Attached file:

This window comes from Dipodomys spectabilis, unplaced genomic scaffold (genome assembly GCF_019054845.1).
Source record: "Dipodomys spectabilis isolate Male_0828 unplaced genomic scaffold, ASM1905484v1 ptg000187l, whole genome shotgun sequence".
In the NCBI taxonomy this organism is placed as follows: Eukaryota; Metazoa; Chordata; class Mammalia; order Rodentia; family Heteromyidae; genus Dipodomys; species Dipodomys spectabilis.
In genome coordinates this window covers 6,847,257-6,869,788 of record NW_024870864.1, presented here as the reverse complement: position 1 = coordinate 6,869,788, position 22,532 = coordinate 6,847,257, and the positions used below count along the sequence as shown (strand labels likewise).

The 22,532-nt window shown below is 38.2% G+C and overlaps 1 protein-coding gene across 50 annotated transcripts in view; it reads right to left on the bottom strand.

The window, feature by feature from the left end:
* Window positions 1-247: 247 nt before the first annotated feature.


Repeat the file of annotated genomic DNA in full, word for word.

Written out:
This window comes from Dipodomys spectabilis, unplaced genomic scaffold (genome assembly GCF_019054845.1).
Source record: "Dipodomys spectabilis isolate Male_0828 unplaced genomic scaffold, ASM1905484v1 ptg000187l, whole genome shotgun sequence".
In the NCBI taxonomy this organism is placed as follows: Eukaryota; Metazoa; Chordata; class Mammalia; order Rodentia; family Heteromyidae; genus Dipodomys; species Dipodomys spectabilis.
In genome coordinates this window covers 6,847,257-6,869,788 of record NW_024870864.1, presented here as the reverse complement: position 1 = coordinate 6,869,788, position 22,532 = coordinate 6,847,257, and the positions used below count along the sequence as shown (strand labels likewise).

The 22,532-nt window shown below is 38.2% G+C and overlaps 1 protein-coding gene across 50 annotated transcripts in view; it reads right to left on the bottom strand.

The window, feature by feature from the left end:
* Window positions 1-247: 247 nt before the first annotated feature.